Voigt's Conjecture of Space-time Mixing : Contradiction between Non-simultaneity and the Proportionality of Time Dilation

The history of the development of the Lorentz transformation (LT) is reviewed, starting with the original suggestion of Voigt in 1887 for a modification of the longstanding classical (Galilean) relationship between space and time coordinates. His conjecture has led to the currently accepted view by theoretical physicists that space and time are inextricably mixed and are thus merely two components of a single entity "spacetime." The LT itself, which retains the space-time mixing characteristic, was first introduced by Larmor. He recognized that Voigt's transformation needed to be amended in order to conform to the requirements of the Relativity Principle (RP). It is pointed out that Newton's First Law indicates that clock rates must remain fixed in the absence of unbalanced external forces, which therefore implies that the ratio of two such rates in different inertial rest frames should be time-independent as well (Δt'=Δt/Q). It is critical in this discussion to note that the non-simultaneity of events demanded by space-time mixing is not consistent with the proportionality of the time-dilation prediction of the LT; it is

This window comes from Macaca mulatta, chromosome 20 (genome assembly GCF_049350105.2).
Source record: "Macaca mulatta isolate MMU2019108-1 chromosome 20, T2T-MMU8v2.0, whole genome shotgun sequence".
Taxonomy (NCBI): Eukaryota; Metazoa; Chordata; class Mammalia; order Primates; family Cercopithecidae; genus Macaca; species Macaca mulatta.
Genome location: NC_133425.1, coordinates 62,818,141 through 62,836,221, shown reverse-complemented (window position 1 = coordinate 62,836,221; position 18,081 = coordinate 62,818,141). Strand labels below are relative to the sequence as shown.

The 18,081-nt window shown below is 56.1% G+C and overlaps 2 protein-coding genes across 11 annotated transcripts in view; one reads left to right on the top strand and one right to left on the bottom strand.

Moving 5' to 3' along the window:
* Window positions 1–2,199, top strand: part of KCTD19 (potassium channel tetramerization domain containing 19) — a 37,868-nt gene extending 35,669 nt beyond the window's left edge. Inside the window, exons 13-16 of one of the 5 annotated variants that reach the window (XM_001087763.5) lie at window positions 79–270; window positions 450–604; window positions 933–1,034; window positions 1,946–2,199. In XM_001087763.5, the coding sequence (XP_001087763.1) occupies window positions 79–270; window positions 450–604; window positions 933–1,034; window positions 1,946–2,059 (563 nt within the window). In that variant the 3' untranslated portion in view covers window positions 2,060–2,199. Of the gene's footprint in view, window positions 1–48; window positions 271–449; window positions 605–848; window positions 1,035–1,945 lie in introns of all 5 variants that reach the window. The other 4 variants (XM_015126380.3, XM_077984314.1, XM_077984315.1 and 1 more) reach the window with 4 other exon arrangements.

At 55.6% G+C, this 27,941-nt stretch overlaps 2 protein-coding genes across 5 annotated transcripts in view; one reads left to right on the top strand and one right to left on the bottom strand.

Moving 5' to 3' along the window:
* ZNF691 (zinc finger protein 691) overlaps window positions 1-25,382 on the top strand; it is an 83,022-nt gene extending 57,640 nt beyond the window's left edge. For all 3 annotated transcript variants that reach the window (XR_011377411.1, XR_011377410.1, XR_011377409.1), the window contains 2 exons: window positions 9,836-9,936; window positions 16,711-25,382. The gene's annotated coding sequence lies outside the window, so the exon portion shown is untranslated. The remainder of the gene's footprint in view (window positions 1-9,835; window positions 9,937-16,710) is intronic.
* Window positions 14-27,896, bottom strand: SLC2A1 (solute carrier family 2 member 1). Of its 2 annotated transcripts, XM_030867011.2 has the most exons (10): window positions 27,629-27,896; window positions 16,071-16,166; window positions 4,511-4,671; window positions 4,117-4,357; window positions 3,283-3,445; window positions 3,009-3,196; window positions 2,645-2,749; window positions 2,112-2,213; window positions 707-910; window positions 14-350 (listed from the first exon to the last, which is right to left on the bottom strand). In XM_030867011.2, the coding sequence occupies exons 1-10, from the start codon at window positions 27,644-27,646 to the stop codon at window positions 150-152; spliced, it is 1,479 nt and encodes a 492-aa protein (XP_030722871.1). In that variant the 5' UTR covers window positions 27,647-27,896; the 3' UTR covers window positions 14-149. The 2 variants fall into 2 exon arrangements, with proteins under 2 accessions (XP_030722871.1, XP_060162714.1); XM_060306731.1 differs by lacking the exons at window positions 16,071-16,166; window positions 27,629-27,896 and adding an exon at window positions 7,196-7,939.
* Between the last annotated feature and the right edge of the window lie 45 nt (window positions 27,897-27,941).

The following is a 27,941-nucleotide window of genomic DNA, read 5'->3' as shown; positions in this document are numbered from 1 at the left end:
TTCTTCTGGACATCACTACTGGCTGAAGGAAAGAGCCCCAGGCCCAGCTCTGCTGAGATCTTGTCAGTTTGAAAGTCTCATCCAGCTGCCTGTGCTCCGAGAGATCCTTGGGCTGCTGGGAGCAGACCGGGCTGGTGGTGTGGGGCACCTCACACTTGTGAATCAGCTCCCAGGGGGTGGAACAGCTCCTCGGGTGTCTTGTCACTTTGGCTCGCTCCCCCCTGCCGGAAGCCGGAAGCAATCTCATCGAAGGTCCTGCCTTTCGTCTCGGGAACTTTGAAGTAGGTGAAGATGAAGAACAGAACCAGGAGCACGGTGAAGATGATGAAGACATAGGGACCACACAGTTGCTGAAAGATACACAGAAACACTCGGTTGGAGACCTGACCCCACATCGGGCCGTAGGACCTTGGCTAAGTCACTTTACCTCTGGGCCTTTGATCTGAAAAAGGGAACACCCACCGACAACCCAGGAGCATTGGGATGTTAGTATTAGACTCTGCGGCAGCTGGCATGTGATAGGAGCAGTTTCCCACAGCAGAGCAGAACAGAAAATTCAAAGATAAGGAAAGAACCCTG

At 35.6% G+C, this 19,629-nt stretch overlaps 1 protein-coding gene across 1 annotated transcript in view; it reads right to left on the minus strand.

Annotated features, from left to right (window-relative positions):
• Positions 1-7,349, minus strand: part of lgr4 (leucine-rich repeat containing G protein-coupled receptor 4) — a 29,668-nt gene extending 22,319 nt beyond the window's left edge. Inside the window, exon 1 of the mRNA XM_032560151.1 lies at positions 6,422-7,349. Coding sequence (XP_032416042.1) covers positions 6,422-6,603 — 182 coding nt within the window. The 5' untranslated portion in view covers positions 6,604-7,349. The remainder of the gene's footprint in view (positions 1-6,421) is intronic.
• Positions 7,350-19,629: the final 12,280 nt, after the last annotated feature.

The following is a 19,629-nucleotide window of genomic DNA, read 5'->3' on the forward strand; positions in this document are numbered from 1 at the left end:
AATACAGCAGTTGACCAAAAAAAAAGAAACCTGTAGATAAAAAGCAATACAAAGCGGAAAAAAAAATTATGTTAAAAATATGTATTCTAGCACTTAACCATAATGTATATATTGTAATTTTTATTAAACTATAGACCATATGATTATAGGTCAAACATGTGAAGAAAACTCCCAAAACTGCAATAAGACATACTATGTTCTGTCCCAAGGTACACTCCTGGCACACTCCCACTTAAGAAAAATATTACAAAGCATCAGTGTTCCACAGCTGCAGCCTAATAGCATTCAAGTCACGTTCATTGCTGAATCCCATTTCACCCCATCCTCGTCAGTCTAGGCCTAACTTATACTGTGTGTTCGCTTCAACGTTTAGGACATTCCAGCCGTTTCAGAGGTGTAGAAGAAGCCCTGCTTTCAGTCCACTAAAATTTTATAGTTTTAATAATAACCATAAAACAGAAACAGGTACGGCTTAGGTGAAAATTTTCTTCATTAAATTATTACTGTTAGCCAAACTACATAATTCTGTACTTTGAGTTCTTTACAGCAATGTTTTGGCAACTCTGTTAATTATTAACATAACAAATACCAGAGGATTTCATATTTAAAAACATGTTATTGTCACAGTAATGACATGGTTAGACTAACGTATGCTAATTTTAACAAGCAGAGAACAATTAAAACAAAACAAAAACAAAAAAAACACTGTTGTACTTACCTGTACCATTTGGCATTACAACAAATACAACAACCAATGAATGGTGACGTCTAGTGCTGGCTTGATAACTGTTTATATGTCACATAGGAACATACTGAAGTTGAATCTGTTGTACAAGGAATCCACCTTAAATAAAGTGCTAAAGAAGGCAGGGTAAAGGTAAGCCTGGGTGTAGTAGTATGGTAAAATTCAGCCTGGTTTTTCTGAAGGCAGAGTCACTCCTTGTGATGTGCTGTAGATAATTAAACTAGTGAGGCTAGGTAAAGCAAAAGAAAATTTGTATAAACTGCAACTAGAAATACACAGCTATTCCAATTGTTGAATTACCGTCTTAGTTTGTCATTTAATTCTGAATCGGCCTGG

impossible for Δt and Δt' to be proportional to one another without both of them vanishing at the same time. This contradiction removes the LT from contention as a physically valid transformation. Lorentz showed at the end of the 19th century that there was a degree of freedom in the definition of the LT that could be explored to eliminate this inconsistency. By choosing a particular value for a normalization constant, it is possible to obtain a different transformation (GPS-LT) which eliminates space-time mixing while still satisfying both of Einstein's two postulates of relativity and remaining consistent with Newton's First Law. The asymmetric time dilation observed in many experiments and assumed in the operation of the Global Positioning System indicates that clock-rate proportionality should be an essential component of relativity theory, in agreement with the GPS-LT assumption of a strict proportionality between the rates of clocks in different inertial systems.



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